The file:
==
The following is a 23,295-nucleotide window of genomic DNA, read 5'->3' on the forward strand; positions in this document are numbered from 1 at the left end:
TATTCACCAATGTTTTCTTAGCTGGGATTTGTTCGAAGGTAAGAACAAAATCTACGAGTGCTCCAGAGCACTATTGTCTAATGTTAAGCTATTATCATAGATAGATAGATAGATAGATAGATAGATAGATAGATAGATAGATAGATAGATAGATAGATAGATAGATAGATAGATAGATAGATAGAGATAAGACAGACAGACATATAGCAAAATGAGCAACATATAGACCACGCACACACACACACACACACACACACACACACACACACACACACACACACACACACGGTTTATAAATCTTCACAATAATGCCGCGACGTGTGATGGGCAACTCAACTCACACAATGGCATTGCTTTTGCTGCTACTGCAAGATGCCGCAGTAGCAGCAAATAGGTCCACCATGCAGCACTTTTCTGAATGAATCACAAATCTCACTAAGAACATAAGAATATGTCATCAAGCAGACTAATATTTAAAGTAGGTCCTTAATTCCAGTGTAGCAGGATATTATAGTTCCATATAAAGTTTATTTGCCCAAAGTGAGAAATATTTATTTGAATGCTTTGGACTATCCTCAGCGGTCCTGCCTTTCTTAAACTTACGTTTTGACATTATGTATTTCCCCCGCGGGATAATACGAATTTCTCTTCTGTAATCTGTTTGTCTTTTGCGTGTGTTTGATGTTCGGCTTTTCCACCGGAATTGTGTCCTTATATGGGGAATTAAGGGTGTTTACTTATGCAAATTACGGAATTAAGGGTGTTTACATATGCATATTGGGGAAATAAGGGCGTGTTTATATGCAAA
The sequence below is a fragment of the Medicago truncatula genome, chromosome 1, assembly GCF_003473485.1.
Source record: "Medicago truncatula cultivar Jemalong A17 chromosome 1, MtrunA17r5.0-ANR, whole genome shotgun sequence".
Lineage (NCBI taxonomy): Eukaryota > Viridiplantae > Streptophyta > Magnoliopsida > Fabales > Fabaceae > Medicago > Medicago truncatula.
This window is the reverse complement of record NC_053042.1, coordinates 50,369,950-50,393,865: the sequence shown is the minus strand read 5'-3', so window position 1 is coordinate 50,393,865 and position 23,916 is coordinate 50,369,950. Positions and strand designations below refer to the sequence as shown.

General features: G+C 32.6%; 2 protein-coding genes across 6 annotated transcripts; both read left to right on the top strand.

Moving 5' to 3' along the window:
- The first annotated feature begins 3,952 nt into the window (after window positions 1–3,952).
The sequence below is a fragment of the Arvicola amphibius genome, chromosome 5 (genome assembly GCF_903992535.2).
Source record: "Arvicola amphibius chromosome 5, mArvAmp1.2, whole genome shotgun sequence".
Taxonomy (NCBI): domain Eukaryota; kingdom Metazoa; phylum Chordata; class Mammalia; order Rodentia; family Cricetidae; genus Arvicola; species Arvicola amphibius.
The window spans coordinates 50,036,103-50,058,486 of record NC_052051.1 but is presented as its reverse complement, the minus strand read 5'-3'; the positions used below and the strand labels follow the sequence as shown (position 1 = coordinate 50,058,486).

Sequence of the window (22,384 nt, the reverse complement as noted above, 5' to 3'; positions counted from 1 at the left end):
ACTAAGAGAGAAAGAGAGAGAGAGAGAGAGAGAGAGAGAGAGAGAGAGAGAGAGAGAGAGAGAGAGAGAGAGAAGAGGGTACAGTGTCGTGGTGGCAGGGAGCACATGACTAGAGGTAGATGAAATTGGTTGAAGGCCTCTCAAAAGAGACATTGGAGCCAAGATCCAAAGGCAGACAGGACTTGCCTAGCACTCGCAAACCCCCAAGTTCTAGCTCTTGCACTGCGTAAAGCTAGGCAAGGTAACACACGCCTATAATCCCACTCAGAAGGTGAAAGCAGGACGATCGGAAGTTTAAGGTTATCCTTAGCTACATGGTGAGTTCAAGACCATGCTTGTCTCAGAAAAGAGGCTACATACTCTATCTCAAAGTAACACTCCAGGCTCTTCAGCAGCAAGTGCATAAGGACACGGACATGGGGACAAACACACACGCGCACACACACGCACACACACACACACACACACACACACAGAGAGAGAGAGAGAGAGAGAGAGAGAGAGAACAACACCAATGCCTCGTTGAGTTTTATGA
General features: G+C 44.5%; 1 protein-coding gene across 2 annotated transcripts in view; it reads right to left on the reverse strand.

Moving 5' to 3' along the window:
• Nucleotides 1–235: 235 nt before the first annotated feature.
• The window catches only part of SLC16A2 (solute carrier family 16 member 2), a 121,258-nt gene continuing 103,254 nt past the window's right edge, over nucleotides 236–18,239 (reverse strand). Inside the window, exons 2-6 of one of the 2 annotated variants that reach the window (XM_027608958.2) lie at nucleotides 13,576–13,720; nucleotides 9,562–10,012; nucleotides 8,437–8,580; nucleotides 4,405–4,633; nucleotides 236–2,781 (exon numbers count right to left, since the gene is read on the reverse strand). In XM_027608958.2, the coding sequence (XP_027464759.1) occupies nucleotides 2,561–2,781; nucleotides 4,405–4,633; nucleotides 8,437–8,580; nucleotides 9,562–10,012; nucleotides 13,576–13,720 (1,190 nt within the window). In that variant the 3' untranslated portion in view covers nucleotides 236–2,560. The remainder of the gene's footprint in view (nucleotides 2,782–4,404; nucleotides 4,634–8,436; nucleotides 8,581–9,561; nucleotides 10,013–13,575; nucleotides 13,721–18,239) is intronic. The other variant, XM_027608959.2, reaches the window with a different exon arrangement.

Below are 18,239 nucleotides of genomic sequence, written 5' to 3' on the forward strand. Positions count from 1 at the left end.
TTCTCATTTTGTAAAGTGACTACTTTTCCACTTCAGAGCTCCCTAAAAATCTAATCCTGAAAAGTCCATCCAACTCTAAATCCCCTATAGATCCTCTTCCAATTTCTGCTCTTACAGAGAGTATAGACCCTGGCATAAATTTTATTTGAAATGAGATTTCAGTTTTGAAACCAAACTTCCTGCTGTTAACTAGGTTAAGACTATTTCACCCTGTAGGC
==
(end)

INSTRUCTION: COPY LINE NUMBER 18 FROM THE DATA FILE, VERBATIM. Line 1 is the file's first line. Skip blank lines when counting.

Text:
• Nucleotides 1–235: 235 nt before the first annotated feature.